8.2 Enhanced precipitation analysis in Alpine catchments by combining a meteorological analysis and nowcasting system with a hydrological model

Tuesday, 31 August 2010: 4:00 PM
Alpine Ballroom A (Resort at Squaw Creek)
Benedikt Bica, Central Institute for Meteorology and Geodynamics, Vienna, Austria; and M. Herrnegger, A. Kann, T. Haiden, and H. P. Nachtnebel

The quality of real-time flood forecasting systems in small Alpine catchments is highly dependent on the quality of precipitation input. Both the precipitation analysis (for updating the system states of the hydrological model) and the precipitation forecasts are important in this respect. In Alpine catchments, a significant part of the uncertainty in the precipitation input is due to its large spatial variability caused by terrain effects. Moreover, the heterogeneous topography strongly contributes to the small-scale spatial variability of precipitation.

In the presented study coupled runoff simulations between the INCA analysis and nowcasting system, and a conceptual distributed runoff model are performed in high spatial and temporal resolution. The long-term objective of this investigation is to improve the understanding and quality of precipitation fields as well as the forecast ability by feeding hydrological information back to INCA.

The nowcasting system INCA (Integrated Nowcasting through Comprehensive Analysis) algorithmically combines station observations and remote sensing data (radar, satellite) in order to provide meteorological analysis and nowcasting fields at high temporal (15 min) and spatial (1 km) resolution. In addition to point measurements from raingauges and radar data, a newly developed, intensity-dependent parameterization of the elevation-gradient of precipitation is used in this system. The need for a parameterization of elevation effects arises from the fact that in spite of the generally high raingauge density in Central Europe, their area-height distribution is such that medium and upper elevations are generally under-represented by measurements.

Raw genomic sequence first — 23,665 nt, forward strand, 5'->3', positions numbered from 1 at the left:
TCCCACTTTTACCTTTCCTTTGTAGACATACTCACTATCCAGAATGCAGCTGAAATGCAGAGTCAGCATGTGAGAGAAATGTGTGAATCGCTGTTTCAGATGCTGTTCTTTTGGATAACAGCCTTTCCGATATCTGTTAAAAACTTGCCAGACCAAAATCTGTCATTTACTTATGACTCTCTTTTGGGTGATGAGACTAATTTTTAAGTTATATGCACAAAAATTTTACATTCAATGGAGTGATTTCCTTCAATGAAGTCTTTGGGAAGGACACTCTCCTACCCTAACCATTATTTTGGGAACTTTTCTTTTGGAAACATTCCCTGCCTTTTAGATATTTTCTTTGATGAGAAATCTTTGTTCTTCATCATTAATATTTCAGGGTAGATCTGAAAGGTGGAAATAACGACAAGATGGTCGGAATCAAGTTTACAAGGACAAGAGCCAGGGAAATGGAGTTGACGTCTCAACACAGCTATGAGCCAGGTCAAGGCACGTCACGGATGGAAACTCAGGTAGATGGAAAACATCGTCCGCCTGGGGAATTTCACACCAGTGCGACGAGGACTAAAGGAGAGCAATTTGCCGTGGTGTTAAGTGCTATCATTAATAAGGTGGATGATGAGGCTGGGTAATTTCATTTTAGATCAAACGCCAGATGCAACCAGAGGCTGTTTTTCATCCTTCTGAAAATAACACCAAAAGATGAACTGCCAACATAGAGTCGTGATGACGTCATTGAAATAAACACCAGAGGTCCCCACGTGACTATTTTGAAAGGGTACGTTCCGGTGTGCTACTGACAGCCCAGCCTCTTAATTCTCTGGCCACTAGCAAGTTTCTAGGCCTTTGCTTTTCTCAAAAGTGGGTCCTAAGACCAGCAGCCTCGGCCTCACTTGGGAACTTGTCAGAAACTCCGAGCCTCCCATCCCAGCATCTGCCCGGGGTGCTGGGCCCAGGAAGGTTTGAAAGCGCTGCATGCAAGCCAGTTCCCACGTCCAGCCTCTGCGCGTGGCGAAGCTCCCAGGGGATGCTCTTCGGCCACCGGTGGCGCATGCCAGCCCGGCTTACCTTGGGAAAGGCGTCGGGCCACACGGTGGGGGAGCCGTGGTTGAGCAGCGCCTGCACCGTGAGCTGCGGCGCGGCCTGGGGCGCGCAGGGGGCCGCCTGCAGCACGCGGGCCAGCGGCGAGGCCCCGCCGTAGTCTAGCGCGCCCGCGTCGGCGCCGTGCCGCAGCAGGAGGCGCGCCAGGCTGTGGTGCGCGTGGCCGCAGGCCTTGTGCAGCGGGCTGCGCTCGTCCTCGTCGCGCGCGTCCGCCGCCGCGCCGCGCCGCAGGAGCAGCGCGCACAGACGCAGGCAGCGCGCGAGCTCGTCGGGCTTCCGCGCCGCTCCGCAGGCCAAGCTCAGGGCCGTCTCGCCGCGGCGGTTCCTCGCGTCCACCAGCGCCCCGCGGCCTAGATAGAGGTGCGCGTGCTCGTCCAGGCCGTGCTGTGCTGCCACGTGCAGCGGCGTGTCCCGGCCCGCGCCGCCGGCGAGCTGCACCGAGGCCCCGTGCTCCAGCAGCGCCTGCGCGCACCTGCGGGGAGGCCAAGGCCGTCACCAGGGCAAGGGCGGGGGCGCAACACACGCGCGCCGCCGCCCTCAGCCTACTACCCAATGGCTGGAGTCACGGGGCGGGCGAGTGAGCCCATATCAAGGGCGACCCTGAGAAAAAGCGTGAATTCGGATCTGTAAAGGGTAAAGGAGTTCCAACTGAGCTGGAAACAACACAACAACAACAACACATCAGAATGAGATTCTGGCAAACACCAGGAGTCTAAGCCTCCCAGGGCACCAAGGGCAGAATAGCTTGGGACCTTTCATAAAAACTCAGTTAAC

In the continuous hydrological model, the runoff processes are modeled through a cascade of storages. The model requires precipitation and temperature as meteorological forcings. In the presented study, for the reason of simplicity and data quality, offline-data is used. The model accounts for the processes of snow accumulation and melt, interception storage, evapotranspiration from vegetation, snow and soil, evolution of soil moisture, surface runoff, inter flow, base flow and zone routing. The spatial discretization is grid based, where upstream grid cells drain into downstream cells.

Since the continuous runoff simulation represents a closed water cycle on the Earth's surface, the simulated runoff can be seen as the integral over the precipitation in a catchment over a certain period. By comparing the simulated and observed runoff on a long-term, seasonal and single event-basis, different elevation-dependency parameterization experiments can be performed and validated. Realizations of precipitation fields are generated in the INCA analysis system, depending on assumptions made for different height dependencies of precipitation, also taking into account flow patterns, weather situations or season. The basis for these assumptions is to some extent made by the analysis of measurements, whereas there are the mentioned limitations due to the sparse observation network.

The methodology is applied to the upper Enns and Steyr river catchments in the north-central Austrian Alps. This region is characterized by a high spatial variability of rainfall climate. The two selected catchments exhibit very different behavior in terms of geology, characteristics of runoff generation and height. Furthermore the relatively large number (>50) of high-resolution precipitation stations and discharge measurements prove to be a benefit to the investigation.

Results of the ongoing study show that the hydrological model is sufficiently sensitive for the validation of different realizations of precipitation fields, and that the tested variations of the height dependency of precipitation have a clear effect on runoff simulation. Further work aims at taking into account uncertainties in rainfall measurements, the hydrological model parameters and the implementation of a height dependency parameterization scheme which is a function of meteorological conditions.

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